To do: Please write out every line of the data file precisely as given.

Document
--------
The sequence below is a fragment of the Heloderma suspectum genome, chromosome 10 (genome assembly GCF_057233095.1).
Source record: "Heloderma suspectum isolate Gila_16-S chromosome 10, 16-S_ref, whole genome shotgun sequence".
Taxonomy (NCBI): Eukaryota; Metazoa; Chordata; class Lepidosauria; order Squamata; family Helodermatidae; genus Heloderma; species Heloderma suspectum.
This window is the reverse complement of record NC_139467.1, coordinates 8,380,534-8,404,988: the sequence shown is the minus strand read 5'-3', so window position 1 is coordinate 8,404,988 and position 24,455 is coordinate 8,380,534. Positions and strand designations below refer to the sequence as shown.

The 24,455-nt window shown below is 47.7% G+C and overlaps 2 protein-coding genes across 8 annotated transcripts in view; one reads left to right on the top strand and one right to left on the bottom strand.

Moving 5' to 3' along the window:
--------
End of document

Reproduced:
The sequence below is a fragment of the Heloderma suspectum genome, chromosome 10 (genome assembly GCF_057233095.1).
Source record: "Heloderma suspectum isolate Gila_16-S chromosome 10, 16-S_ref, whole genome shotgun sequence".
Taxonomy (NCBI): Eukaryota; Metazoa; Chordata; class Lepidosauria; order Squamata; family Helodermatidae; genus Heloderma; species Heloderma suspectum.
This window is the reverse complement of record NC_139467.1, coordinates 8,380,534-8,404,988: the sequence shown is the minus strand read 5'-3', so window position 1 is coordinate 8,404,988 and position 24,455 is coordinate 8,380,534. Positions and strand designations below refer to the sequence as shown.

The 24,455-nt window shown below is 47.7% G+C and overlaps 2 protein-coding genes across 8 annotated transcripts in view; one reads left to right on the top strand and one right to left on the bottom strand.

Moving 5' to 3' along the window: